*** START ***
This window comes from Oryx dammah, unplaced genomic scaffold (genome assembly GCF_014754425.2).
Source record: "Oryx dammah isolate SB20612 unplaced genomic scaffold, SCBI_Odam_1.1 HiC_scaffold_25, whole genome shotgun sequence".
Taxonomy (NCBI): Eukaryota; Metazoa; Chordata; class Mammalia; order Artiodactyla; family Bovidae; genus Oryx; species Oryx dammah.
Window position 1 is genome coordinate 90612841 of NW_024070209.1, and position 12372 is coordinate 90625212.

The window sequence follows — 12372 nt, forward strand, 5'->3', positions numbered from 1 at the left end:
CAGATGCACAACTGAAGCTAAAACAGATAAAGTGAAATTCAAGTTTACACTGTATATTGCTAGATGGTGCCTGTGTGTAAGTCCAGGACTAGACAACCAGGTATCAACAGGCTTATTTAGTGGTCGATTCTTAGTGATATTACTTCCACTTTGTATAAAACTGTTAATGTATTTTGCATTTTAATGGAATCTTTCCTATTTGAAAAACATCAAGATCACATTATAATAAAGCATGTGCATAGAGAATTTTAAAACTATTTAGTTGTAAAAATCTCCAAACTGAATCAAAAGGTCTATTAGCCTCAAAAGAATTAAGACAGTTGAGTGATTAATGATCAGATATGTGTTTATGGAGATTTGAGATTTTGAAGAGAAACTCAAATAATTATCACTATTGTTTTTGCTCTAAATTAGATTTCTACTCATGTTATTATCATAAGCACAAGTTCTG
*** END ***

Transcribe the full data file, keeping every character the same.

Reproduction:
This window comes from Oryx dammah, unplaced genomic scaffold (genome assembly GCF_014754425.2).
Source record: "Oryx dammah isolate SB20612 unplaced genomic scaffold, SCBI_Odam_1.1 HiC_scaffold_25, whole genome shotgun sequence".
Taxonomy (NCBI): Eukaryota; Metazoa; Chordata; class Mammalia; order Artiodactyla; family Bovidae; genus Oryx; species Oryx dammah.
Window position 1 is genome coordinate 90612841 of NW_024070209.1, and position 12372 is coordinate 90625212.

The window sequence follows — 12372 nt, forward strand, 5'->3', positions numbered from 1 at the left end:
CAGATGCACAACTGAAGCTAAAACAGATAAAGTGAAATTCAAGTTTACACTGTATATTGCTAGATGGTGCCTGTGTGTAAGTCCAGGACTAGACAACCAGGTATCAACAGGCTTATTTAGTGGTCGATTCTTAGTGATATTACTTCCACTTTGTATAAAACTGTTAATGTATTTTGCATTTTAATGGAATCTTTCCTATTTGAAAAACATCAAGATCACATTATAATAAAGCATGTGCATAGAGAATTTTAAAACTATTTAGTTGTAAAAATCTCCAAACTGAATCAAAAGGTCTATTAGCCTCAAAAGAATTAAGACAGTTGAGTGATTAATGATCAGATATGTGTTTATGGAGATTTGAGATTTTGAAGAGAAACTCAAATAATTATCACTATTGTTTTTGCTCTAAATTAGATTTCTACTCATGTTATTATCATAAGCACAAGTTCTG